Saturday, August 25, 2012

The Benefits of Procrastination: A Life Lesson

I've been a tad preoccupied these past couple of weeks; one (my husband, at the very least) might even say obsessed.  A little backstory--once July hit and we had passed the halfway mark here, I knew it was time for us to start looking at plane tickets home.  This whole year, I've been holding out hope that we could swing by Thailand on the way home.  It sounds easy and just like one minute out of the way, right?  Like picking up some milk on the way home from work.  Certainly not a whole extra giant continent away.

Thailand has long held the top spot of places in the world I wanted to visit, but realistically it has always been a pipe dream.  I know, I know--everyone says Thailand is cheap once you're there, and a lot of people I know have been there.  But they were either single or traveling with a friend/spouse.  Five plane tickets, though?  Not cheap.  And while I am so, so incredibly thankful for my children that enrich my life in innumerable ways, let's face it--the teeny dip into the savings account pool for a jaunt to a foreign country can quickly become a massive drought for a family of five.

Four of which are boys that eat absurd quantities of food.

On the way to Australia for our yearlong teacher exchange, our stopover in Fiji only added $500 total to the cost of our plane tickets--a no-brainer, and the homestay we did there was something we'll all remember forever.  We wanted to have a similar experience in Thailand, but managing Australia's high cost of living this year while living on Sam's US teacher salary and my solo virtual law practice that has its ups and downs has proved to be more difficult than we'd hoped.  It was hard to justify increasing the cost of our flights to stop through anywhere on the way home; Thailand in particular, which upped the already steep cost by $1000.

I checked the plane fares for the hundredth time while the cartoon devil on my shoulder cackled 'this is a once in a lifetime opportunity--just do it!'. Just when I was sold on the idea of adventure over responsibility, the goody-two-shoes angel had the nerve to weasel its way onto my shoulder with a poof! and announce that it was far more important for us to just get home and get our finances back on track.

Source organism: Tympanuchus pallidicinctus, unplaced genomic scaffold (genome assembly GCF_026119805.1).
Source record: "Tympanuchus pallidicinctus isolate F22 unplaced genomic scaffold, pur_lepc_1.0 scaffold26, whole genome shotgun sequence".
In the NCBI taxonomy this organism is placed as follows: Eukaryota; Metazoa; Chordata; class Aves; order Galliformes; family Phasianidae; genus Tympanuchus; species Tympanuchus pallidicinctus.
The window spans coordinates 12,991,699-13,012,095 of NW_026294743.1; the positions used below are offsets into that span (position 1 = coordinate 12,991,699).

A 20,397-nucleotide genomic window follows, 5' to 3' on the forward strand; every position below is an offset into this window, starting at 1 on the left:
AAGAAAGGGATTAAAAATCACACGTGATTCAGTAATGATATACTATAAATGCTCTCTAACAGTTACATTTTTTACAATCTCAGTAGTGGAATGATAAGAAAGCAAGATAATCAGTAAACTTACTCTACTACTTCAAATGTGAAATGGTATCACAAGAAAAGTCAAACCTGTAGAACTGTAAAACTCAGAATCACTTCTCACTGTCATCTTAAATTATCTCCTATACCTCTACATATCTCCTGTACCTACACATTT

So, with a sigh, I did what any responsible adult would do.

I procrastinated.

And wouldn't you know, the next time I looked at those plane fares, the prices had dropped and it was actually cheaper to stop in Thailand than it would be to go straight to the States.

Clearly, it would have been irresponsible to book tickets straight home at this point--I mean, the universe had spoken, and I'm not one to tempt fate.



And since my mom had such a great time traveling Tunheim-style in Australia (coupled with the fact that she had enough mileage lying around for first-class tickets both ways), Nana will be joining us!  The airlines are surely implementing new security measures for their down comforters as I type this...

Needless to say, ever since the tickets were booked I have been completely consumed with guidebooks, blogs, talking to other travelers, and chatting with Mom to nail down an itinerary that is feasible (timewise and financially) but still awesome.  We'll be up in Chiang Mai with the elephants as well as down in Koh Yao Noi for a fishing village homestay.  I'm totally stoked; this will be a perfect last hurrah to an amazing year of family adventure.


  1. Annie
    I found your blog via The Accidental Housewife and it has become one of my favorites; since my husband and I are planning an extended trip to NZ and Australia in the near future. Reading your posts on your various camping trips is helping me plan some of our itinerary. I am curious about your comment today on Australia’s high cost of living. Can you provide some general comparisons between Australia and the U.S. on groceries (farmer markets vs grocery stores), eating out, gasoline, transit, camping fees (we plan to van camp and do a home exchange). Did you go into sticker shock on any one thing?

    1. Hi KJ,
      Reading other's blogs is such a great way to plan a trip, isn't it? The cost of living here is high--we don't keep track of every little thing (because it's just depressing), but I'd guess that we generally spend twice as much on groceries/eating out than we do at home, and we use both farmer's markets and grocery stores (as we do back home). Aldi is a bargain grocery store, so we get some things there. Gas is far more expensive, although it's a pain to convert the cost because it's priced per liter instead of per gallon. I don't use public transit all that much back home, and here I regularly use a free bus, so I'm not much help in that department.
      Camping fees vary--we've stuck to national parks where the prices are generally $10 per adult and $5 per child, plus a $7 per day vehicle fee. If you're going to a number of parks in say, NSW, it is a good idea to get a NSW state parks pass which will save on that daily vehicle fee.
      I have seen some more detailed cost of living comparisons discussed on the Expat Blog at You could try looking there.
      We're going on a final camping trip next month to visit some more parks, if you're still planning. Let me know if you have any questions about any of the places!

  2. Nana might just bring a few of those nice soft comforters for their little boys to cuddle with thanks to United Airlines :)